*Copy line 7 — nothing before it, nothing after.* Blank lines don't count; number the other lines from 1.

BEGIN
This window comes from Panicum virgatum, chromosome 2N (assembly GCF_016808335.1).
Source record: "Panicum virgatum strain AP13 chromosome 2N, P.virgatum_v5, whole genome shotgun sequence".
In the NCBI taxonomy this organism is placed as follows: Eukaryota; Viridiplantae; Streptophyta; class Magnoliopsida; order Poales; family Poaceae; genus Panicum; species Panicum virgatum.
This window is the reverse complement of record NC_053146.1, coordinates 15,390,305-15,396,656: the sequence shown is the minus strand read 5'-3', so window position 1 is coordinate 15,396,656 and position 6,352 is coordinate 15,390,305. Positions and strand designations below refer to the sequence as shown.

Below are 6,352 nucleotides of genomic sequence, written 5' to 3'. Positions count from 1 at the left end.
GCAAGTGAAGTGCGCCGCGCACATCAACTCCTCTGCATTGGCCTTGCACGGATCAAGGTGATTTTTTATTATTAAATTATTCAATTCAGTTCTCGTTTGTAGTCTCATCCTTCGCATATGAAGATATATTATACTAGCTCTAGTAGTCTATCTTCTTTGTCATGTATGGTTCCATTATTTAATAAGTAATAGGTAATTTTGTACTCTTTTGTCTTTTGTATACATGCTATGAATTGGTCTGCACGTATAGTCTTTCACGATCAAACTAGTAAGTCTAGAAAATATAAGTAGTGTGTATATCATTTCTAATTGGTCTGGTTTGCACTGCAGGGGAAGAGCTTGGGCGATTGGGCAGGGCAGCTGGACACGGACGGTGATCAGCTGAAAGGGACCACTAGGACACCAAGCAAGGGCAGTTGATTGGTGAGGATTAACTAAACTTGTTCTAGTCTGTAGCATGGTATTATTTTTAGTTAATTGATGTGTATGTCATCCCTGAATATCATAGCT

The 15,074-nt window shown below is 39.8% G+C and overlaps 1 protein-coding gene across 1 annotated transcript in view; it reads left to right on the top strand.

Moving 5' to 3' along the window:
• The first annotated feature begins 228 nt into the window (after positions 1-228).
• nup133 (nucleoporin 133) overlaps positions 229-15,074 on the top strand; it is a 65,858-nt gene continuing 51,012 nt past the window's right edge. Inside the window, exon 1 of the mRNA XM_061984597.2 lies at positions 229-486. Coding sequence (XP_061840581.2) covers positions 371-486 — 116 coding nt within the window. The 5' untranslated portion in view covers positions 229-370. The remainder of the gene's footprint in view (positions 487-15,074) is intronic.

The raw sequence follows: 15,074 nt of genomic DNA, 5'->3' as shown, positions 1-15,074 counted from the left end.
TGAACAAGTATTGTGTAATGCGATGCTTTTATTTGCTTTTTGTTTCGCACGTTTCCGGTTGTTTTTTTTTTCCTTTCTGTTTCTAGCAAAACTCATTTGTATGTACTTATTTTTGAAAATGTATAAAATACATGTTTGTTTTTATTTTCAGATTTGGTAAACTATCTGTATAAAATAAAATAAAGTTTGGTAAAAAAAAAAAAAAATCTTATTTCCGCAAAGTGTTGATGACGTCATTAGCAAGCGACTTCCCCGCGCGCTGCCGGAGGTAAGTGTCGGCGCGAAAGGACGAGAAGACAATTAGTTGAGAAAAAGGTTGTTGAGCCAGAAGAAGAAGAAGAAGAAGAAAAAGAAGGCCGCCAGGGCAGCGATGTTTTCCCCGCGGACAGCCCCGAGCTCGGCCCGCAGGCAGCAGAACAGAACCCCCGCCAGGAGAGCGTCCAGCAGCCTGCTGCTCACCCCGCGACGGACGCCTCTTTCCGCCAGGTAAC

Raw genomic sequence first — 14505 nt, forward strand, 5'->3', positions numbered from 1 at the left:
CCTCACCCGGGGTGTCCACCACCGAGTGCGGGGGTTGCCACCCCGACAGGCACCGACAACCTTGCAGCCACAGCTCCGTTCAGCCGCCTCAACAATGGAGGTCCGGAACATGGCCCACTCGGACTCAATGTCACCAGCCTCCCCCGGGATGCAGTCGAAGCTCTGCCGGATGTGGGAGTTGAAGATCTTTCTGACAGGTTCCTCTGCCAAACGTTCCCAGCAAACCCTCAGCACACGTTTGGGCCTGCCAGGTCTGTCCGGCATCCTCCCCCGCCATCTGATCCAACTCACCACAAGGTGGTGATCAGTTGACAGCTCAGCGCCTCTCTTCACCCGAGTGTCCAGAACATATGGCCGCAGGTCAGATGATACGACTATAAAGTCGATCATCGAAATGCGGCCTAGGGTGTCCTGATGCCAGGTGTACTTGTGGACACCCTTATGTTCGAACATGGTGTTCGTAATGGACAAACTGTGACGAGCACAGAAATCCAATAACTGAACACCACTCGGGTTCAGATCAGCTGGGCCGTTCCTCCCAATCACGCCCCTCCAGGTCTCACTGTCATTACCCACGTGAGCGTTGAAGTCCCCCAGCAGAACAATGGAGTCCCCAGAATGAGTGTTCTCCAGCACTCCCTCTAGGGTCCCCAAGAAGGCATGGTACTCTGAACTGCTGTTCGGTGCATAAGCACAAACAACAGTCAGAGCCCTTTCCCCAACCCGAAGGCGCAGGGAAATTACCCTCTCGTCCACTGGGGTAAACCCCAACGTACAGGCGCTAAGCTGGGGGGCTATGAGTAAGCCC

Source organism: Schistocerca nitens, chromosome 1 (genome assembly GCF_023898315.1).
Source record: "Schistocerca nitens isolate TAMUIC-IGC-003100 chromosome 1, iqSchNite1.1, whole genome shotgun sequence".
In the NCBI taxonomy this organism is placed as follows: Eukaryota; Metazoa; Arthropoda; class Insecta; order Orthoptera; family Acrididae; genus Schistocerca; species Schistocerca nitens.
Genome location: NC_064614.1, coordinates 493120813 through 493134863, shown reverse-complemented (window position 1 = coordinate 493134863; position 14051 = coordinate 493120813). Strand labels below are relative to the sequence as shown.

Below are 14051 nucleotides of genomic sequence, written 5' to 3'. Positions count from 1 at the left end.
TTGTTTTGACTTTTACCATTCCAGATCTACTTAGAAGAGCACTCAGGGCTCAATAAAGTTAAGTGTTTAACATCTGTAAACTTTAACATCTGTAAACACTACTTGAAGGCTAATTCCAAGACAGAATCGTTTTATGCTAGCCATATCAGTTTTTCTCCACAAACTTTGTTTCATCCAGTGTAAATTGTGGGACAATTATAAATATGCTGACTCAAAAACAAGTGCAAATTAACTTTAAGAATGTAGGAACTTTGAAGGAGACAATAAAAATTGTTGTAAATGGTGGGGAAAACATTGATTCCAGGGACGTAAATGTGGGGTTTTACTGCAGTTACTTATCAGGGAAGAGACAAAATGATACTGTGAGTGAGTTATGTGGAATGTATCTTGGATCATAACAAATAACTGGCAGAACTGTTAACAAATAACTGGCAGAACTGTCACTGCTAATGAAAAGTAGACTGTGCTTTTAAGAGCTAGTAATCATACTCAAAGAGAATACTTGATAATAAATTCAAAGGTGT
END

The 15,074-nt window shown below is 39.8% G+C and overlaps 1 protein-coding gene across 1 annotated transcript in view; it reads left to right on the top strand.